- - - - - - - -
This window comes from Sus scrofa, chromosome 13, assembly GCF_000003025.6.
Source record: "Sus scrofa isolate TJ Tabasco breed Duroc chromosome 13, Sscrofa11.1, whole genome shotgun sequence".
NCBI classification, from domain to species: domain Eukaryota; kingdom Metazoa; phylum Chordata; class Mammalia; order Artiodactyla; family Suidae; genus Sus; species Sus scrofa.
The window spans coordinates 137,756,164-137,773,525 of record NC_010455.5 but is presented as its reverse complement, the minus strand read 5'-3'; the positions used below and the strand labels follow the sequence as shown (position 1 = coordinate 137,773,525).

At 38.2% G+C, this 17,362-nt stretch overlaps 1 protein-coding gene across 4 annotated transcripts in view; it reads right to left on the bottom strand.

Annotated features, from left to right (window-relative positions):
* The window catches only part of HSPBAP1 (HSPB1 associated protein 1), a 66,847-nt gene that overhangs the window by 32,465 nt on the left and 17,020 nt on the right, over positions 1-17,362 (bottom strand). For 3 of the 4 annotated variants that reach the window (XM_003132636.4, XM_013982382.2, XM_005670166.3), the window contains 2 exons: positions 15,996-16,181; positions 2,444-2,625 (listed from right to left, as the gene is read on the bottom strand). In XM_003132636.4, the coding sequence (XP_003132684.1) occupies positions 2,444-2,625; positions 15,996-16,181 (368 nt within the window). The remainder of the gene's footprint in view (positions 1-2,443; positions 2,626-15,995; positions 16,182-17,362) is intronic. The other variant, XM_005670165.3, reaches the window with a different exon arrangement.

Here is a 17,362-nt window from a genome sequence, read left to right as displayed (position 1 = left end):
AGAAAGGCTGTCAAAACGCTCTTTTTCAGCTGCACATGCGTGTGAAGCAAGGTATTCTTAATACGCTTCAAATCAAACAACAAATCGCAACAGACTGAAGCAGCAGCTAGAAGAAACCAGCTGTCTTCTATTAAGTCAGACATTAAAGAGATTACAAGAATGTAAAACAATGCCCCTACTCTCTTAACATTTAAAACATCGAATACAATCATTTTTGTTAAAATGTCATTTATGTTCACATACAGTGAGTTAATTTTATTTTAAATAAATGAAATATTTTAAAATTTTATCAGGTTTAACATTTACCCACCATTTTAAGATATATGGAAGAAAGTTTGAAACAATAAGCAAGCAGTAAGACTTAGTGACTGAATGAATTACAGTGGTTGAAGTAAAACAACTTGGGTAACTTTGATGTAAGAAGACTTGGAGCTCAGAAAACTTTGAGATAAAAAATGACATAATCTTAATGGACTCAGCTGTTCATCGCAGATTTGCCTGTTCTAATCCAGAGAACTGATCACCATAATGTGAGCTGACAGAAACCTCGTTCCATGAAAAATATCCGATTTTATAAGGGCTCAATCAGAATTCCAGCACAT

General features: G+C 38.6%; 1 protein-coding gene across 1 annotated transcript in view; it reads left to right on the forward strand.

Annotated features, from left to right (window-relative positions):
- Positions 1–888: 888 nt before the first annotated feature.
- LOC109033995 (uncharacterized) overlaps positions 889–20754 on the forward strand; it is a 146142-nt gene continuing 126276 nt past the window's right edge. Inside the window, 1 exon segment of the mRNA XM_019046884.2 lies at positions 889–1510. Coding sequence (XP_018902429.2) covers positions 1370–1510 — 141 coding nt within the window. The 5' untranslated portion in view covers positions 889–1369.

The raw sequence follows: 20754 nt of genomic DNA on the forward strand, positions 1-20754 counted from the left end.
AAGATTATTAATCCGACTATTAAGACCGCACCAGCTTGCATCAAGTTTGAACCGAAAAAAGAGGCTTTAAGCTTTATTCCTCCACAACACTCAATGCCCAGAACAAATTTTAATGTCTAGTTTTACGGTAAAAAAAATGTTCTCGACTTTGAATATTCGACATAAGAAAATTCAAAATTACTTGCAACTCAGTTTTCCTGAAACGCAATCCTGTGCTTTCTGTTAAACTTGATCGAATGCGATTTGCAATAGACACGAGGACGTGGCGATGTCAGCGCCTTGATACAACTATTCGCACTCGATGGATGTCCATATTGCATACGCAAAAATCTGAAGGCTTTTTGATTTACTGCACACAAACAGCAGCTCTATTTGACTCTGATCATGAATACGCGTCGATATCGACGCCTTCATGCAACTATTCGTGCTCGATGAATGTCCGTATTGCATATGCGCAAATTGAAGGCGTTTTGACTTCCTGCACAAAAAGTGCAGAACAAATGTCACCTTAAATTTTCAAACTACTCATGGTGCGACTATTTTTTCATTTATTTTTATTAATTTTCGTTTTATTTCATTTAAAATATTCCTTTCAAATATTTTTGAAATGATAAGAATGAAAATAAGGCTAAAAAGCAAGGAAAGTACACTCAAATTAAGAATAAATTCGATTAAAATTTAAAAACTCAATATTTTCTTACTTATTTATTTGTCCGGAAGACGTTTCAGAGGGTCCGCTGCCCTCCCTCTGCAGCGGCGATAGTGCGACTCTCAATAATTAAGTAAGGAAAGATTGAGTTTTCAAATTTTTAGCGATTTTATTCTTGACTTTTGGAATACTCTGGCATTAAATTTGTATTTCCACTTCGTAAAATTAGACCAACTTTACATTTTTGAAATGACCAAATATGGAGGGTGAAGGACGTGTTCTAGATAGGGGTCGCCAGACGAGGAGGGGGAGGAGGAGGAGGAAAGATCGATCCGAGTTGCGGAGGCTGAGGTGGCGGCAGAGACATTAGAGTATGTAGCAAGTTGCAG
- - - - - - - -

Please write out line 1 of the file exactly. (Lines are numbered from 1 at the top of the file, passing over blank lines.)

This window comes from Sus scrofa, chromosome 13, assembly GCF_000003025.6.